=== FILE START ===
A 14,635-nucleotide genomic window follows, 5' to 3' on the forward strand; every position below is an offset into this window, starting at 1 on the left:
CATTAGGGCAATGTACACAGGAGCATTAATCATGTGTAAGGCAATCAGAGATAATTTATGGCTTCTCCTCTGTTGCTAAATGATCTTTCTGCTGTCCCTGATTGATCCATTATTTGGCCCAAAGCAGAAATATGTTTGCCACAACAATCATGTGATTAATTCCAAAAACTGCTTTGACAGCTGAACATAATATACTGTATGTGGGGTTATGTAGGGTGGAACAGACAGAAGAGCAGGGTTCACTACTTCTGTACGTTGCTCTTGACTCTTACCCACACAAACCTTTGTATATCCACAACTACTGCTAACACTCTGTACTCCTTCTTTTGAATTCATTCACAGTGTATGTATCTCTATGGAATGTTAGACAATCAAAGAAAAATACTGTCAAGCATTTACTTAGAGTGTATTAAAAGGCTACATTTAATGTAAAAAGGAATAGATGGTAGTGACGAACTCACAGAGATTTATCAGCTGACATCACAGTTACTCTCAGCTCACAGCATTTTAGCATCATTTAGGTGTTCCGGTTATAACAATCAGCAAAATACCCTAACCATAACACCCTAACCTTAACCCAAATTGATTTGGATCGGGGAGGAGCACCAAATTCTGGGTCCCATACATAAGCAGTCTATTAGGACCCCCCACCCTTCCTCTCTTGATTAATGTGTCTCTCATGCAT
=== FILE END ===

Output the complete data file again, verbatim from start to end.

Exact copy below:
A 14,635-nucleotide genomic window follows, 5' to 3' on the forward strand; every position below is an offset into this window, starting at 1 on the left:
CATTAGGGCAATGTACACAGGAGCATTAATCATGTGTAAGGCAATCAGAGATAATTTATGGCTTCTCCTCTGTTGCTAAATGATCTTTCTGCTGTCCCTGATTGATCCATTATTTGGCCCAAAGCAGAAATATGTTTGCCACAACAATCATGTGATTAATTCCAAAAACTGCTTTGACAGCTGAACATAATATACTGTATGTGGGGTTATGTAGGGTGGAACAGACAGAAGAGCAGGGTTCACTACTTCTGTACGTTGCTCTTGACTCTTACCCACACAAACCTTTGTATATCCACAACTACTGCTAACACTCTGTACTCCTTCTTTTGAATTCATTCACAGTGTATGTATCTCTATGGAATGTTAGACAATCAAAGAAAAATACTGTCAAGCATTTACTTAGAGTGTATTAAAAGGCTACATTTAATGTAAAAAGGAATAGATGGTAGTGACGAACTCACAGAGATTTATCAGCTGACATCACAGTTACTCTCAGCTCACAGCATTTTAGCATCATTTAGGTGTTCCGGTTATAACAATCAGCAAAATACCCTAACCATAACACCCTAACCTTAACCCAAATTGATTTGGATCGGGGAGGAGCACCAAATTCTGGGTCCCATACATAAGCAGTCTATTAGGACCCCCCACCCTTCCTCTCTTGATTAATGTGTCTCTCATGCAT